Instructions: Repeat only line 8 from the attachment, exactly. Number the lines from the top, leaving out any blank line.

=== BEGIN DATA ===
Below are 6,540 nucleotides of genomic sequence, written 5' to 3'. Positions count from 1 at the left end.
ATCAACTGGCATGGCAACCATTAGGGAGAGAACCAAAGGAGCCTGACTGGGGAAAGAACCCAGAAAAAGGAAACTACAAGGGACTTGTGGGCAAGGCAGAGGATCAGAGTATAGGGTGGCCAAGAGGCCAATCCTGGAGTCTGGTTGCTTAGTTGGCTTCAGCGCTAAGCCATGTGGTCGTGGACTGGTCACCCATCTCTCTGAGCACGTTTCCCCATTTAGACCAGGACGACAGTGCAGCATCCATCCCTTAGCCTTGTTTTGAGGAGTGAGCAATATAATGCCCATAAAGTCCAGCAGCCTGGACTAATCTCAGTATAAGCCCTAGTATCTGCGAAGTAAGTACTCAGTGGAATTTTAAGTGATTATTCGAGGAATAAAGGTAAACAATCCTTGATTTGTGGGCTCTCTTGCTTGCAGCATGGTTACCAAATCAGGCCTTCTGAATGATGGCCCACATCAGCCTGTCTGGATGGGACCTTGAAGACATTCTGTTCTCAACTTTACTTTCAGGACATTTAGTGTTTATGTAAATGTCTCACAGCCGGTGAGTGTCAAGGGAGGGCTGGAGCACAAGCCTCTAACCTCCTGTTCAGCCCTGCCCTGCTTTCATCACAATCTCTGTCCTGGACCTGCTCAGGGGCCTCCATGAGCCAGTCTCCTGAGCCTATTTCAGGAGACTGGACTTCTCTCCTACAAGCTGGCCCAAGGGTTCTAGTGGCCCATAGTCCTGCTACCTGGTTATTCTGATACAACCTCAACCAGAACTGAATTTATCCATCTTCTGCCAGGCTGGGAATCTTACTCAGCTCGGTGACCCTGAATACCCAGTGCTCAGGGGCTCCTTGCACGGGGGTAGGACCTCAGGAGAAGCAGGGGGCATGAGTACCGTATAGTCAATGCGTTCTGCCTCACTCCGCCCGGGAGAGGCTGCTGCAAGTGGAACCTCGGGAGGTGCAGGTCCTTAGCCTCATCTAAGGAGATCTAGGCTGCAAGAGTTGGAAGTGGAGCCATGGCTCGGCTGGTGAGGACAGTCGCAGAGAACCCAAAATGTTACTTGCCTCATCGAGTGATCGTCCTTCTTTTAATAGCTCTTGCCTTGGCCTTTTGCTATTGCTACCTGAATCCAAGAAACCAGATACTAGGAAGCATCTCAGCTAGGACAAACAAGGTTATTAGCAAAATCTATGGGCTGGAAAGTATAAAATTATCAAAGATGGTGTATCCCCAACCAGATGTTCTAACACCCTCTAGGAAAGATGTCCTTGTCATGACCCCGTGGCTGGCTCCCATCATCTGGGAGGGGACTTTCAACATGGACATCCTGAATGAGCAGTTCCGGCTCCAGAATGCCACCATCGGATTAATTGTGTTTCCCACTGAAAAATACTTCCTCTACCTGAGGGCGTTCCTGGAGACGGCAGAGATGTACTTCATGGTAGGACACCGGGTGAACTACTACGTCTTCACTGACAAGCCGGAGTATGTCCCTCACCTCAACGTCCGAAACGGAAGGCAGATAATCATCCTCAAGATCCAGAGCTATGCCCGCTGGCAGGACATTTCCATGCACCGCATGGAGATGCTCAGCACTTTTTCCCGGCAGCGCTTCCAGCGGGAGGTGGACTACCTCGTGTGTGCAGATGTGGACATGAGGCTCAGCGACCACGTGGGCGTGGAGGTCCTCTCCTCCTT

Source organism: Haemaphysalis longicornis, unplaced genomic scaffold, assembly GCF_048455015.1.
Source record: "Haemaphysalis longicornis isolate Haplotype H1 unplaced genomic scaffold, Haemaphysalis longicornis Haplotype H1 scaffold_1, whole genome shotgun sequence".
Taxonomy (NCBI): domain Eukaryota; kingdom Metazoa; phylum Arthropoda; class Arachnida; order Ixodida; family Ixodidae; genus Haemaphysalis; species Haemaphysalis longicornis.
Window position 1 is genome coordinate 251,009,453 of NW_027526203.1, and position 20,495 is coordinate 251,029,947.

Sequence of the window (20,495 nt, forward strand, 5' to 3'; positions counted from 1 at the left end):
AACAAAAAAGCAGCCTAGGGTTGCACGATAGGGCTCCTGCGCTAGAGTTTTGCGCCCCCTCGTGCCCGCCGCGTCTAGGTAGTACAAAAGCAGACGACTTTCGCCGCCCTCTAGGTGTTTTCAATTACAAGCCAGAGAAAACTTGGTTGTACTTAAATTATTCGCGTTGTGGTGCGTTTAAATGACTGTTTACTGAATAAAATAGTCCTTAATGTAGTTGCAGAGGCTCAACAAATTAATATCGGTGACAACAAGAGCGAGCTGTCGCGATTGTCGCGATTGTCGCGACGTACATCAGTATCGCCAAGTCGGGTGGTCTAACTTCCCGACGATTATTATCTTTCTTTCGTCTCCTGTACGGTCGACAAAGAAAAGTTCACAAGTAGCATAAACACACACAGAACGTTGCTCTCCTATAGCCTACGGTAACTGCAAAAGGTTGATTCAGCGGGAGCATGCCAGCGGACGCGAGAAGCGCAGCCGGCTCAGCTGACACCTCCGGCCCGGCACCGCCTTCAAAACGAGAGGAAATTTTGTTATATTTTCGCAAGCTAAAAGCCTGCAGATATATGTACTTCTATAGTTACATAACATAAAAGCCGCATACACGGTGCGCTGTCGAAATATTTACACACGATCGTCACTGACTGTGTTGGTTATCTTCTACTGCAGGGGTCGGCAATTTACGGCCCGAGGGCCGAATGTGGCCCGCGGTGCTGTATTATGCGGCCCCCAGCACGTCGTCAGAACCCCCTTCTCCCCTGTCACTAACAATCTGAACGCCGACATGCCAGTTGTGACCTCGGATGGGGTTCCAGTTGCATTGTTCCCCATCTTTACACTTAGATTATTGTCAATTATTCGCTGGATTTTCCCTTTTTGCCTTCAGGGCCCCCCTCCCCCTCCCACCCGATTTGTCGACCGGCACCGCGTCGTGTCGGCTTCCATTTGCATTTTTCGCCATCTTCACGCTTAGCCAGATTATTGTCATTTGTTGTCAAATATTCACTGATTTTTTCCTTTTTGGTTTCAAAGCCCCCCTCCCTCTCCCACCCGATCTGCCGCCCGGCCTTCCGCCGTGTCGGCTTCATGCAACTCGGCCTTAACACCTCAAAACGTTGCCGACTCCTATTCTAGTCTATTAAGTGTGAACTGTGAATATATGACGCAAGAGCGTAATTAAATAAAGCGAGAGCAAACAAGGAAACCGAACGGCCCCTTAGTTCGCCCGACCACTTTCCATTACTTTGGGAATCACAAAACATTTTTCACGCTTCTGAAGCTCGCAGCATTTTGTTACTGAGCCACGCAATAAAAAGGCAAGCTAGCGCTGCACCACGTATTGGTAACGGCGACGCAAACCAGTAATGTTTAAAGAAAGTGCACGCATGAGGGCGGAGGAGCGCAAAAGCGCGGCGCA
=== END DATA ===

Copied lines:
AACAAAAAAGCAGCCTAGGGTTGCACGATAGGGCTCCTGCGCTAGAGTTTTGCGCCCCCTCGTGCCCGCCGCGTCTAGGTAGTACAAAAGCAGACGACTTTCGCCGCCCTCTAGGTGTTTTCAATTACAAGCCAGAGAAAACTTGGTTGTACTTAAATTATTCGCGTTGTGGTGCGTTTAAATGACTGTTTACTGAATAAAATAGTCCTTAATGTAGTTGCAGAGGCTCAACAAATTAATATCGGTGACAACAAGAGCGAGCTGTCGCGATTGTCGCGATTGTCGCGACGTACATCAGTATCGCCAAGTCGGGTGGTCTAACTTCCCGACGATTATTATCTTTCTTTCGTCTCCTGTACGGTCGACAAAGAAAAGTTCACAAGTAGCATAAACACACACAGAACGTTGCTCTCCTATAGCCTACGGTAACTGCAAAAGGTTGATTCAGCGGGAGCATGCCAGCGGACGCGAGAAGCGCAGCCGGCTCAGCTGACACCTCCGGCCCGGCACCGCCTTCAAAACGAGAGGAAATTTTGTTATATTTTCGCAAGCTAAAAGCCTGCAGATATATGTACTTCTATAGTTACATAACATAAAAGCCGCATACACGGTGCGCTGTCGAAATATTTACACACGATCGTCACTGACTGTGTTGGTTATCTTCTACTGCAGGGGTCGGCAATTTACGGCCCGAGGGCCGAATGTGGCCCGCGGTGCTGTATTATGCGGCCCCCAGCACGTCGTCAGAACCCCCTTCTCCCCTGTCACTAACAATCTGAACGCCGACATGCCAGTTGTGACCTCGGATGGGGTTCCAGTTGCATTGTTCCCCATCTTTACACTTAGATTATTGTCAATTATTCGCTGGATTTTCCCTTTTTGCCTTCAGGGCCCCCCTCCCCCTCCCACCCGATTTGTCGACCGGCACCGCGTCGTGTCGGCTTCCATTTGCATTTTTCGCCATCTTCACGCTTAGCCAGATTATTGTCATTTGTTGTCAAATATTCACTGATTTTTTCCTTTTTGGTTTCAAAGCCCCCCTCCCTCTCCCACCCGATCTGCCGCCCGGCCTTCCGCCGTGTCGGCTTCATGCAACTCGGCCTTAACACCTCAAAACGTTGCCGACTCCTATTCTAGTCTATTAAGTGTGAACTGTGAATATATGACGCAAGAGCGTAATTAAATAAAGCGAGAGCAAACAAGGAAACCGAACGGCCCCTTAGTTCGCCCGACCACTTTCCATTACTTTGGGAATCACAAAACATTTTTCACGCTTCTGAAGCTCGCAGCATTTTGTTACTGAGCCACGCAATAAAAAGGCAAGCTAGCGCTGCACCACGTATTGGTAACGGCGACGCAAACCAGTAATGTTTAAAGAAAGTGCACGCATGAGGGCGGAGGAGCGCAAAAGCGCGGCGCA